Washington, D.C. — One day after the 2020 presidential election, the U.S. Supreme Court is scheduled to hear oral arguments in Fulton v. Philadelphia, a case that could give religious agencies that receive taxpayer dollars a broad license to discriminate.
The case challenges Philadelphia’s nondiscrimination ordinance, which prohibits any entity that contracts with the city from denying service on the basis of sexual orientation, among other characteristics. One of the plaintiffs in the case is Catholic Social Services (CSS), which sued the city after its contract was revoked for refusing to allow same-sex couples to be foster parents, arguing that it has a constitutional right to do business with the city even when it refuses to comply with the city’s nondiscrimination rules.
If the Supreme Court sides with CSS, it could grant religiously affiliated foster agencies across the country a constitutional right to taxpayer dollars even if they flaunt existing anti-discrimination laws. LGBTQ individuals would hardly be the only demographic to be negatively affected by such a ruling; unmarried couples, religious minorities, and couples where one spouse was previously divorced could all find themselves out in the cold as well.
The implications of a negative decision extend well beyond the foster care system, which currently houses an estimated 443,000 children. A new column from the Center for American Progress outlines how the Supreme Court could pave the way for any taxpayer-funded agency to discriminate against any protected class of people under the guise of religious objection. This could include homeless shelters, hospitals, food banks, and disaster relief agencies, among numerous other entities. Freedom of religion is an important value protected by the Constitution, but these protections do not allow discrimination.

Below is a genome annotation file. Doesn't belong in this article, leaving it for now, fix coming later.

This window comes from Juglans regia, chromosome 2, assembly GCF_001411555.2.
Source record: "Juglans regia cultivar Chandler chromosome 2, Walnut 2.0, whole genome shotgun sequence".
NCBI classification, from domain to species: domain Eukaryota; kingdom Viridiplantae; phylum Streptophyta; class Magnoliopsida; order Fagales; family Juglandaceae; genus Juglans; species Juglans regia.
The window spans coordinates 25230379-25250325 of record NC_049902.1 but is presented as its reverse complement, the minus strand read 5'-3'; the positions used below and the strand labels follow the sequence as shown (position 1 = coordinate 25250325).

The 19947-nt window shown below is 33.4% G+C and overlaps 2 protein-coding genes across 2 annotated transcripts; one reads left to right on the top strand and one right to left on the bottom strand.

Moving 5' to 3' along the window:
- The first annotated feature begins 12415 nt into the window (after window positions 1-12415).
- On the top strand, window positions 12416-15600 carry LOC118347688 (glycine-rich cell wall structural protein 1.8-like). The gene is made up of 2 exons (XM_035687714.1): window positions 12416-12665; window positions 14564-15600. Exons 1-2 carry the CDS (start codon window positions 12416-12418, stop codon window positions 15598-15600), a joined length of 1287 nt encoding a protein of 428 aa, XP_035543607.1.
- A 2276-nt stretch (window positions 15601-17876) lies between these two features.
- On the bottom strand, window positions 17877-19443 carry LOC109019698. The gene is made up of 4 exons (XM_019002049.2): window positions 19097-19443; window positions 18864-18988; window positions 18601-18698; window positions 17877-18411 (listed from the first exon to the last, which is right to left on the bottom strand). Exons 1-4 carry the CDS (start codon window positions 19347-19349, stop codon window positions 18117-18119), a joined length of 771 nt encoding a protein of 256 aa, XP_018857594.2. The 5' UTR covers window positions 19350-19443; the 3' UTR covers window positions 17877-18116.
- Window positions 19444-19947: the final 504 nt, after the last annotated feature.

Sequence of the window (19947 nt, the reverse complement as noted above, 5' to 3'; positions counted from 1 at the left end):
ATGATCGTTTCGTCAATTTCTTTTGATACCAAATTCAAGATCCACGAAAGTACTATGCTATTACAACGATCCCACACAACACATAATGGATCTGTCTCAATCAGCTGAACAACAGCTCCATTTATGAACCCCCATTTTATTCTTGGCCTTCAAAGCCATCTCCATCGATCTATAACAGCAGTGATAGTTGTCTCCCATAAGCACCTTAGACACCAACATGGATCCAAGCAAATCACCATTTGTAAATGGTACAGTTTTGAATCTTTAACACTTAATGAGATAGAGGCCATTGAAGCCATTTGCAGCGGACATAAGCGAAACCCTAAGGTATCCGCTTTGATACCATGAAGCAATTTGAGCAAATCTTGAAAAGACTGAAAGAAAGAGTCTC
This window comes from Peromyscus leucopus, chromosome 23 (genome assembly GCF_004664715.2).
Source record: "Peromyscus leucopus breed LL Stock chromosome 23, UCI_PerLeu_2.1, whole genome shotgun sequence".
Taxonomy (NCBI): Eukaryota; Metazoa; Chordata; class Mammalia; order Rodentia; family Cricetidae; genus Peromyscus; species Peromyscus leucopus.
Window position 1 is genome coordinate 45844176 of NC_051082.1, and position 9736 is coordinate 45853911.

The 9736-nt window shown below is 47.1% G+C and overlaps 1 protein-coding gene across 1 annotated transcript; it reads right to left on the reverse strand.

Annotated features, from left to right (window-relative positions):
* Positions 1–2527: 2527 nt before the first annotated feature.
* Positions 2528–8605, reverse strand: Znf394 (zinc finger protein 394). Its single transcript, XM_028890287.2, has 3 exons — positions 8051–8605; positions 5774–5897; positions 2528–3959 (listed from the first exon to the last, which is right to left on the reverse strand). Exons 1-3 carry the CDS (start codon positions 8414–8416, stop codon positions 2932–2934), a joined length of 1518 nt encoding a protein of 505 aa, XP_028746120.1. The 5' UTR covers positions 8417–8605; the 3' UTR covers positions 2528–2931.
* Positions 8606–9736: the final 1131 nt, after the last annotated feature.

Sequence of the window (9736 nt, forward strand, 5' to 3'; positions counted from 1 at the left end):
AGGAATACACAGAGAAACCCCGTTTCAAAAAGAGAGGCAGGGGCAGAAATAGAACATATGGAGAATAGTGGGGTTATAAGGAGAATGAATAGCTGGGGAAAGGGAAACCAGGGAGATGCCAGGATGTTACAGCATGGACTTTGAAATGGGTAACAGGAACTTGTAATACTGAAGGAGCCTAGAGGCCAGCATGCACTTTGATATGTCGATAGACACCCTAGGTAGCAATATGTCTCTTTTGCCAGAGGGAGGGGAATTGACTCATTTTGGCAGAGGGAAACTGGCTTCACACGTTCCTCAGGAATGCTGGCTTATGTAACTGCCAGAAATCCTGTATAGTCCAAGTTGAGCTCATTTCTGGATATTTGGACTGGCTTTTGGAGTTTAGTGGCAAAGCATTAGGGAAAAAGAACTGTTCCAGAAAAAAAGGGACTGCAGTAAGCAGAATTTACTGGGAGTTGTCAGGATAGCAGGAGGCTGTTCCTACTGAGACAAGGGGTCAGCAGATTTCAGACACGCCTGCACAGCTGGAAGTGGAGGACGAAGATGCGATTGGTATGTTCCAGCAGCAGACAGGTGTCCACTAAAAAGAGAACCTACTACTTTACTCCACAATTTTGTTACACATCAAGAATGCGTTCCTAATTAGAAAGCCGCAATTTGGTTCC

Recent data from a nationally representative survey conducted jointly by CAP and NORC at the University of Chicago show that LGBTQ Americans avoid needed services to avoid discrimination and, should they be denied access to taxpayer-funded services, many would be unable to access services at alternative locations. Two in 5 LGBTQ adults said that it would be difficult or impossible to find an alternative adoption agency if turned away, with a similar number reporting that it would be difficult or impossible to access an alternative homeless shelter.
“Our survey findings reveal the existing challenges that LGBTQ people face when accessing basic public services in civil society,” said Caroline Medina, policy analyst for the LGBTQ Research and Communications Project at CAP and co-author of the column. “To misuse religious liberty as a license to discriminate would set a harmful precedent and inflict critical damage on the rights of LGBTQ individuals and religious minorities, exacerbating discriminatory barriers they already encounter in their everyday lives. Justices Clarence Thomas and Samuel Alito recently attacked marriage equality under the guise of religious liberty. This case demonstrates the urgent risks to the basic rights of LGBTQ people if their extreme views are adopted as the stance of the court’s majority.”
Read the column: “Supreme Court Case Could Give Taxpayer-Funded Service Providers a Broad License To Discriminate Against LGBTQ People” by Lindsay Mahowald and Caroline Medina.
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